Telehealth solutions have been rapidly evolving since COVID-19 struck. Remote consults enable patients to seek care from within their homes, and a research team wondered how a similar telehealth application may fare in a combat zone. In a recent study, researchers tested a secure teleophthalmology mobile app at 16 military treatment facilities in Afghanistan, with 30 point-of-care medics and medical professionals.

Users downloaded the app to their mobile phones and rated the app on a one-to-five scale based on their satisfaction, with five being very satisfied. An expeditionary ophthalmologist stationed at a military hospital responded to the mobile consults.

The researchers evaluated the app based on doctor response time, agreement between the teleophthalmology diagnosis and final diagnosis, treatment and management, prevention of the need for aeromedical evacuation, user satisfaction and HIPAA compliance.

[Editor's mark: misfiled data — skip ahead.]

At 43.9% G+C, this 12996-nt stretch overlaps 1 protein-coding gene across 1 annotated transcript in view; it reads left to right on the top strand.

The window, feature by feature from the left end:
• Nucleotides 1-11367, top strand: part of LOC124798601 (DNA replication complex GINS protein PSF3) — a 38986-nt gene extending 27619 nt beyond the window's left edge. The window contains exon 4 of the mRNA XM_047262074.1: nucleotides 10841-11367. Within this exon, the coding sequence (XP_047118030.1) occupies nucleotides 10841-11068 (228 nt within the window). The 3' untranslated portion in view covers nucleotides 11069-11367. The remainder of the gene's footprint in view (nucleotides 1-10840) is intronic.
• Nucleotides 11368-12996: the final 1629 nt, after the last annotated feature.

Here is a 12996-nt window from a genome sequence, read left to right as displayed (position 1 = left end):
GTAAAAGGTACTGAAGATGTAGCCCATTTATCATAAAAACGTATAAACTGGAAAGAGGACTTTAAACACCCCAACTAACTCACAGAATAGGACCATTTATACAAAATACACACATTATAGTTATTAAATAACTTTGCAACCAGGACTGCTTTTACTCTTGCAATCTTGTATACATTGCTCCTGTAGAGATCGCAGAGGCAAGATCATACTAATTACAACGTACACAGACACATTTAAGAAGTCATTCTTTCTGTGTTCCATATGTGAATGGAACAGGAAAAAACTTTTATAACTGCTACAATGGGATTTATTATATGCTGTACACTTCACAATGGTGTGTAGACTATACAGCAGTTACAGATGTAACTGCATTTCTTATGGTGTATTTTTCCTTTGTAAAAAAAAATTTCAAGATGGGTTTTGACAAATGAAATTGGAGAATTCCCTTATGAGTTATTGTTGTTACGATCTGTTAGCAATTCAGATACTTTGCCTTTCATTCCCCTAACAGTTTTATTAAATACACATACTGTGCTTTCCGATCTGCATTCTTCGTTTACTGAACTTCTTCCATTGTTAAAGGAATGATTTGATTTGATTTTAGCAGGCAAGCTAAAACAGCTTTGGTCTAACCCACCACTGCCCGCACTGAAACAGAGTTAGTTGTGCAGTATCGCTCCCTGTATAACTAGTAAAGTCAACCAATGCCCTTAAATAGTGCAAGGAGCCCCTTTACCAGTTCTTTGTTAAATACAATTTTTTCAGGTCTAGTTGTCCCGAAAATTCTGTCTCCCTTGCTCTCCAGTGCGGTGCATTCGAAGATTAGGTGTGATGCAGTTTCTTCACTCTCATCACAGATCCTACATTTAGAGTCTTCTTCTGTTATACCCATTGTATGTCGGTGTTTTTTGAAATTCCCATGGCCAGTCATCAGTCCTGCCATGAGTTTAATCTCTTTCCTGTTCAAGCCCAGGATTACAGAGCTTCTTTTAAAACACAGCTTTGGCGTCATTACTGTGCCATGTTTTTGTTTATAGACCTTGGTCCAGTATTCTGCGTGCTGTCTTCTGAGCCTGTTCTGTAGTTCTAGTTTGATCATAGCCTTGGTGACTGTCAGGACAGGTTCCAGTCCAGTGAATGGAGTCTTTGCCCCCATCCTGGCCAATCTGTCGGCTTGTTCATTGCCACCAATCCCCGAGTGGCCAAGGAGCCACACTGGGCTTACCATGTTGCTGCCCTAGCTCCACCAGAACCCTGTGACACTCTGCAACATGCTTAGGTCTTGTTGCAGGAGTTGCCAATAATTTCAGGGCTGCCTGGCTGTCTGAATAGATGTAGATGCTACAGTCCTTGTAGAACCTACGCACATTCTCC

In total, 18 different users requested 28 consults over a period of six weeks. The users (aged 30.3±9.8 years) were mainly male (93%) and active-duty US military (78%). Typical response time was about four minutes, and the teleophthalmology consult and final diagnosis agreed 86% of the time. They found that teleophthalmology consults prevented the need for aeromedical evacuation in in consults (14%) and the patient was able to return to duty in 15 consults (54%). Overall, users were very satisfied with the mobile app, and all interactions were HIPAA-compliant.

Though the study included only a small number of consults, the researchers suggest teleophthalmology mobile apps have the potential to improve and extend ophthalmic care in combat zones.

Gensheimer WG, Miller KE, Stowe J, et al. Military teleophthalmology in Afghanistan using mobile phone application. JAMA Ophthalmology. August 27, 2020. [Epub ahead of print].